Dispersed camping, also known as primitive camping or backcountry camping, is a great way to experience nature and escape the crowds.
What is Dispersed Camping ?
Unlike camping in designated campgrounds, dispersed camping allows you to camp in areas where there are no facilities, amenities, or established campsites. While dispersed camping can be rewarding and adventurous, it also requires more planning, preparation, and knowledge. In this blog post, we’ll provide some top tips for dispersed camping in the US.
Know the Rules and Regulations
Before you go dispersed camping, it’s important to know the rules and regulations of the area you’re planning to camp in. Dispersed camping is allowed in most national forests, Bureau of Land Management (BLM) lands, and some state parks.
However, each agency and location may have different rules and regulations regarding where and how you can camp.
For example, some areas may require a permit, have restrictions on campfires, or have limitations on the number of people in a group. Make sure to research the area ahead of time and check with the local ranger station for any specific rules and regulations.
Choose a Suitable Location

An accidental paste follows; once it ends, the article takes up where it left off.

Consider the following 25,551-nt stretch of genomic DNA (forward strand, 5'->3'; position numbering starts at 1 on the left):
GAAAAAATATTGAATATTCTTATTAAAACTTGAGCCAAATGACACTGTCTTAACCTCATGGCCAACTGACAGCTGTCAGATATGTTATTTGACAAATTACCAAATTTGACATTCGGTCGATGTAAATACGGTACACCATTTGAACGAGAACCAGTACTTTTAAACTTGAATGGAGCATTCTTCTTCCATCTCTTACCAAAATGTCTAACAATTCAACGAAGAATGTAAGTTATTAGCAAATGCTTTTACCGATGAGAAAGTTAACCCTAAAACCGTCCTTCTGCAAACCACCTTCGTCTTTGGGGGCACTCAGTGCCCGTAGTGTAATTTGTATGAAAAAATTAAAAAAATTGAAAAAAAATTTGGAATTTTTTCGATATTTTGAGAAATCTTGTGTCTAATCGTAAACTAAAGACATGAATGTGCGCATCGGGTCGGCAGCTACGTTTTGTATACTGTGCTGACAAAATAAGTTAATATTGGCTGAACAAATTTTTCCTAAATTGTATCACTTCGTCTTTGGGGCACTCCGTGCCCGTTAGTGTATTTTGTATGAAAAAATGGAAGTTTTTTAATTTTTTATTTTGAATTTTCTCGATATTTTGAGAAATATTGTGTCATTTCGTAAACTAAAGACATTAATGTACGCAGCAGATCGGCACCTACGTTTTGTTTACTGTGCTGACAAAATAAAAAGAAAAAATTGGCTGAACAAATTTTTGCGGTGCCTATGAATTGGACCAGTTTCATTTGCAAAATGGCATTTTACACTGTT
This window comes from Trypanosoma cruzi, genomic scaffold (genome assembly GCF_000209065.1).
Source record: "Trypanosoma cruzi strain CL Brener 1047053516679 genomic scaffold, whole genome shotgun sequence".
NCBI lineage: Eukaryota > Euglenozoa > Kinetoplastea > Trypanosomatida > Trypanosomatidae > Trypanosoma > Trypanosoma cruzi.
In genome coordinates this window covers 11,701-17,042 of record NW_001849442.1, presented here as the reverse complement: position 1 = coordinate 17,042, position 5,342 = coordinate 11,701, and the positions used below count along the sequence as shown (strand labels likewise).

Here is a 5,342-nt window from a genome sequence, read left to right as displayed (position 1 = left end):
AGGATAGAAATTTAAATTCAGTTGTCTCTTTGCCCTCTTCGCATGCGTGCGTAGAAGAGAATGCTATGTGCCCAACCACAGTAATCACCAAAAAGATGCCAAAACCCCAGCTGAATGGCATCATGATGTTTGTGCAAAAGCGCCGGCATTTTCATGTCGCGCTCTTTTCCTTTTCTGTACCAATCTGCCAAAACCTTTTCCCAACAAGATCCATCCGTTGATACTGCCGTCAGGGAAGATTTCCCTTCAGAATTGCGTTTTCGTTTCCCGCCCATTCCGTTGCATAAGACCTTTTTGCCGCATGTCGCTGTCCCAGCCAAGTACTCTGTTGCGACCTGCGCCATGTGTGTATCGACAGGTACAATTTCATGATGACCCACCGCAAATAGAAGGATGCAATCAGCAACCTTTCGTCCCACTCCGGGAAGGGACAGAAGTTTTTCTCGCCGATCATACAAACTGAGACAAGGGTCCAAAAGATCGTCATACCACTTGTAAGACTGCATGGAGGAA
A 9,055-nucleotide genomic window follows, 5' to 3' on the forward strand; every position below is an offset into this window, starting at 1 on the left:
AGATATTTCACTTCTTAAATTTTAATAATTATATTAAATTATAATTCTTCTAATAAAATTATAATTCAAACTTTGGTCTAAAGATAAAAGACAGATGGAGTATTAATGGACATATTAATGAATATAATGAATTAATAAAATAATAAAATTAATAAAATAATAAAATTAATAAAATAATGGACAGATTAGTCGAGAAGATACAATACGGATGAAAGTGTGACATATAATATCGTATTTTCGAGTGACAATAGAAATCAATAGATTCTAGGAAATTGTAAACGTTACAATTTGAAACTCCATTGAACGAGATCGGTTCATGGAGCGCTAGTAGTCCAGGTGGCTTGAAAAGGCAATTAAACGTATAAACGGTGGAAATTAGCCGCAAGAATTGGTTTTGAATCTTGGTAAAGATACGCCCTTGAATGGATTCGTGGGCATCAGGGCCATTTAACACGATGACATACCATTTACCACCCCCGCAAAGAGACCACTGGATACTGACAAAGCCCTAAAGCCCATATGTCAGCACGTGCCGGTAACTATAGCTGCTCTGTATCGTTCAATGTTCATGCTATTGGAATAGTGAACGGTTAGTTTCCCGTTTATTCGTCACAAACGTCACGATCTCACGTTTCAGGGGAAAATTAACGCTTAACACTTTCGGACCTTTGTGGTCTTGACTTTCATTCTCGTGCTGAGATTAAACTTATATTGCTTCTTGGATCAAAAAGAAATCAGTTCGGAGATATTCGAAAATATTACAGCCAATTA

When selecting a dispersed camping location, it’s important to choose a site that is suitable for camping. Look for an area that is flat and dry, and at least 200 feet away from water sources, trails, and other campsites. Avoid camping in areas that are fragile, such as meadows or wetlands, as they can easily be damaged by camping activities. It’s also important to consider the terrain and weather conditions of the area. For example, camping on a slope can be uncomfortable and dangerous during rain or wind storms. If you need help finding campsites, websites run by camping enthusiasts, such as Outdoor Scott, are a great resource.
Practice Leave No Trace Principles
Dispersed camping is all about experiencing the beauty and solitude of nature, but it’s important to do so responsibly. The Leave No Trace principles provide guidance on how to minimize your impact on the environment while camping. These principles include packing out all trash and waste, using established fire rings or stoves for cooking, and avoiding disturbing wildlife and vegetation. It’s important to leave the campsite in the same or better condition than you found it.
Prepare for the Elements
Dispersed camping means camping in areas with no facilities or amenities, so it’s important to prepare for the elements. This includes bringing appropriate gear and clothing for the weather and terrain, as well as enough food and water for the duration of your trip. It’s also important to know how to properly set up a tent and campsite, and how to start and maintain a campfire if allowed. Remember to always check the weather forecast before you go, and be prepared for changes in weather conditions.
Be Aware of Wildlife
Dispersed camping often means camping in areas where wildlife is present. While encountering wildlife can be exciting, it’s important to be aware of their presence and how to properly store your food and trash to avoid attracting them.